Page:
Yes I agree, but I was suggesting that some use Matthew 19:17 to claim that Jesus here is teaching his own Divinity. I believe he is drawing attention to the Father’s Divinity and goodness, and in contrast he was conscious of his own humanity and weakness, and utter dependence upon His Father.

    Jesus submitted to the baptism of John and part of John’s teaching is revealed in Isaiah:
    Matthew 3:14-15 (KJV): 14 But John forbad him, saying, I have need to be baptized of thee, and comest thou to me? 15 And Jesus answering said unto him, Suffer it to be so now: for thus it becometh us to fulfil all righteousness. Then he suffered him.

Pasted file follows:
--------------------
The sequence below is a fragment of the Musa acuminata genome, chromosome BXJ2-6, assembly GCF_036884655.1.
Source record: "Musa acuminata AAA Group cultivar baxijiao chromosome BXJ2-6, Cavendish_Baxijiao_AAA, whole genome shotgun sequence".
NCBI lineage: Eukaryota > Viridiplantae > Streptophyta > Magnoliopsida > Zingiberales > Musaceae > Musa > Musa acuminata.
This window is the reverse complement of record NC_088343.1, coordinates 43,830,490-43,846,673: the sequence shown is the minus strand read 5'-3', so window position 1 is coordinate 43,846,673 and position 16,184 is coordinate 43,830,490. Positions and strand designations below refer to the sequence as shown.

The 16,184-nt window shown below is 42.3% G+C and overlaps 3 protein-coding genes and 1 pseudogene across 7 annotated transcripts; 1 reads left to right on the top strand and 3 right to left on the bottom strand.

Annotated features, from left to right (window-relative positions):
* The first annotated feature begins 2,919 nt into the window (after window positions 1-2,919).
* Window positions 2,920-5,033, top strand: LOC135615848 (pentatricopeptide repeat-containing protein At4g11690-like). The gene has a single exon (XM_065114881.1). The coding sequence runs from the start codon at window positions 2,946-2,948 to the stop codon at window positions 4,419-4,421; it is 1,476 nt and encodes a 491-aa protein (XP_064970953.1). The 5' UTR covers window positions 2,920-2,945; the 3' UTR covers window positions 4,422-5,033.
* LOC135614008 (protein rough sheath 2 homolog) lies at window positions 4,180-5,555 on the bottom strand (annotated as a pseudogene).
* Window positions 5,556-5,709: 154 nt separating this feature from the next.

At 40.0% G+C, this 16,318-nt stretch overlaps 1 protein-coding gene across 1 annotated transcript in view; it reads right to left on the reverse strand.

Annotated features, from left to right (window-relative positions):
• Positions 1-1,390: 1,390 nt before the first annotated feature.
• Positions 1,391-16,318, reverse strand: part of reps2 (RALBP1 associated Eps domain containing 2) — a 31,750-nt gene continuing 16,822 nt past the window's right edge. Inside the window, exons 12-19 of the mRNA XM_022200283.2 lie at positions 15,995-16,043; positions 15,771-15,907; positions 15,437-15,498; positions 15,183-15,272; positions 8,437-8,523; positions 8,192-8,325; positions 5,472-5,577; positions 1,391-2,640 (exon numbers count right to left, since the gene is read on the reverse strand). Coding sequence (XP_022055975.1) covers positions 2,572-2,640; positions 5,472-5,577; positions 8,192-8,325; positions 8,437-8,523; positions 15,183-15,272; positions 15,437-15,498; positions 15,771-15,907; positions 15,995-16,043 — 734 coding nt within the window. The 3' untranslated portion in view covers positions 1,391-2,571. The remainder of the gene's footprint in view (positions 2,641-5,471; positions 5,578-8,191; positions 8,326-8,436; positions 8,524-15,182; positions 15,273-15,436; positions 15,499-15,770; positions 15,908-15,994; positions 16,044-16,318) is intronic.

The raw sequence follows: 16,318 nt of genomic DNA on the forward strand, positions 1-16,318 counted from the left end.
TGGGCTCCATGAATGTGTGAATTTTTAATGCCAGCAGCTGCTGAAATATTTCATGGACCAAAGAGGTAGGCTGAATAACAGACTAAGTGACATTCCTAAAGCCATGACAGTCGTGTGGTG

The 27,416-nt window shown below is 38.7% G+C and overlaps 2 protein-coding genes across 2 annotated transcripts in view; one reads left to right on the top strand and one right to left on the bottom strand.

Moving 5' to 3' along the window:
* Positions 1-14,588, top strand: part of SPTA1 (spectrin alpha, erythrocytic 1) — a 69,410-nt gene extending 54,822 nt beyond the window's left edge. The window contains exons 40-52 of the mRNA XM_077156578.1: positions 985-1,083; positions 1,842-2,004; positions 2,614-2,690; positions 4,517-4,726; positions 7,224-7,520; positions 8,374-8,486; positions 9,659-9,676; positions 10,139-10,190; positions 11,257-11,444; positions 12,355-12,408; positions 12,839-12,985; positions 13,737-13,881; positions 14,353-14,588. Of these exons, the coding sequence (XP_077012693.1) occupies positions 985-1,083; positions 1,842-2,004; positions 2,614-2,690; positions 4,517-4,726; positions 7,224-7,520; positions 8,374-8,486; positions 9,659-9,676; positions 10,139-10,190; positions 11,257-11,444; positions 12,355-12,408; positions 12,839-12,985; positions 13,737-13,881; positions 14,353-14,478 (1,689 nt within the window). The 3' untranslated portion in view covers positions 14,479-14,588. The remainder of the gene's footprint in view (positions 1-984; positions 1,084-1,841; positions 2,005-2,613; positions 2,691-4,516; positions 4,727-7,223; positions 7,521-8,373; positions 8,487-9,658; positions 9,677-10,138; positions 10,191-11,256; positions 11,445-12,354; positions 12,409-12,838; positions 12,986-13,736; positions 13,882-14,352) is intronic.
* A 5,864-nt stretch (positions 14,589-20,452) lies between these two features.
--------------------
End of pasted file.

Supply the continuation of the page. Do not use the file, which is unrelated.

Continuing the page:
Isaiah 40:6-8 (KJV): 6 The voice said, Cry. And he said, What shall I cry? All flesh is grass, and all the goodliness thereof is as the flower of the field: 7 The grass withereth, the flower fadeth: because the spirit of the LORD bloweth upon it: surely the people is grass. 8 The grass withereth, the flower fadeth: but the word of our God shall stand for ever.
    In Jesus was combined both the flesh of humanity which is mortal, perishing and the word of God which endures for ever, and his humanity produced humility, service and dependence upon God the Father. Jesus is the Servant of God Isaiah 40-53 and the Son of God Luke 1:35, John 1:14, 20:31, Romans 1:1-4,16-17.

    Kind regards
    Trevor
     
  20. Heavenly Pilgrim

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    HP: Trevor, the inspiration for Heavenly Pilgrim indeed came from Heb. We are indeed on a short journey through this life.